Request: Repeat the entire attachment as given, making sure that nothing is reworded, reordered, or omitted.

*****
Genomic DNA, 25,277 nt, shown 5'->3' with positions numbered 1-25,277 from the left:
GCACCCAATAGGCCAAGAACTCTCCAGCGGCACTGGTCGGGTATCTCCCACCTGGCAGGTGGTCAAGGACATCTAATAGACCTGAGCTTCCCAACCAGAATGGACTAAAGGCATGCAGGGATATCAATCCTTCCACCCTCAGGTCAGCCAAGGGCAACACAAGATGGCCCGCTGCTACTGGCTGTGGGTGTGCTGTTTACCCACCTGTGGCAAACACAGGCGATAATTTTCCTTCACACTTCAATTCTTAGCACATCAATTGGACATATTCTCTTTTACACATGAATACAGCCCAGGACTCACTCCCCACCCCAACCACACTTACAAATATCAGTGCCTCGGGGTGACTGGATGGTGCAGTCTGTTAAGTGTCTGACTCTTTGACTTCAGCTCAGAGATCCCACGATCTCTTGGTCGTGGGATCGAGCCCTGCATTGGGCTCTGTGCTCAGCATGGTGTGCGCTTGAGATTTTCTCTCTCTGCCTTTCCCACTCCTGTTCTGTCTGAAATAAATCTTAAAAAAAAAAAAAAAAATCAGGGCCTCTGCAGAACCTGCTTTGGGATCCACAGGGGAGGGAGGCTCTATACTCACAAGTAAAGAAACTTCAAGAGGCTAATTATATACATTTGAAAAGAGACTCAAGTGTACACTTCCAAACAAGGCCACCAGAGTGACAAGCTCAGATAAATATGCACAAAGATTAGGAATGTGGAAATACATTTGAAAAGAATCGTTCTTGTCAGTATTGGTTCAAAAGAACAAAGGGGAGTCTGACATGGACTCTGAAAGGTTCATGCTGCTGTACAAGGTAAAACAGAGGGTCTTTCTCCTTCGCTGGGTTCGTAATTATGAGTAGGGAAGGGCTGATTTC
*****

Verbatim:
Genomic DNA, 25,277 nt, shown 5'->3' with positions numbered 1-25,277 from the left:
GCACCCAATAGGCCAAGAACTCTCCAGCGGCACTGGTCGGGTATCTCCCACCTGGCAGGTGGTCAAGGACATCTAATAGACCTGAGCTTCCCAACCAGAATGGACTAAAGGCATGCAGGGATATCAATCCTTCCACCCTCAGGTCAGCCAAGGGCAACACAAGATGGCCCGCTGCTACTGGCTGTGGGTGTGCTGTTTACCCACCTGTGGCAAACACAGGCGATAATTTTCCTTCACACTTCAATTCTTAGCACATCAATTGGACATATTCTCTTTTACACATGAATACAGCCCAGGACTCACTCCCCACCCCAACCACACTTACAAATATCAGTGCCTCGGGGTGACTGGATGGTGCAGTCTGTTAAGTGTCTGACTCTTTGACTTCAGCTCAGAGATCCCACGATCTCTTGGTCGTGGGATCGAGCCCTGCATTGGGCTCTGTGCTCAGCATGGTGTGCGCTTGAGATTTTCTCTCTCTGCCTTTCCCACTCCTGTTCTGTCTGAAATAAATCTTAAAAAAAAAAAAAAAAATCAGGGCCTCTGCAGAACCTGCTTTGGGATCCACAGGGGAGGGAGGCTCTATACTCACAAGTAAAGAAACTTCAAGAGGCTAATTATATACATTTGAAAAGAGACTCAAGTGTACACTTCCAAACAAGGCCACCAGAGTGACAAGCTCAGATAAATATGCACAAAGATTAGGAATGTGGAAATACATTTGAAAAGAATCGTTCTTGTCAGTATTGGTTCAAAAGAACAAAGGGGAGTCTGACATGGACTCTGAAAGGTTCATGCTGCTGTACAAGGTAAAACAGAGGGTCTTTCTCCTTCGCTGGGTTCGTAATTATGAGTAGGGAAGGGCTGATTTC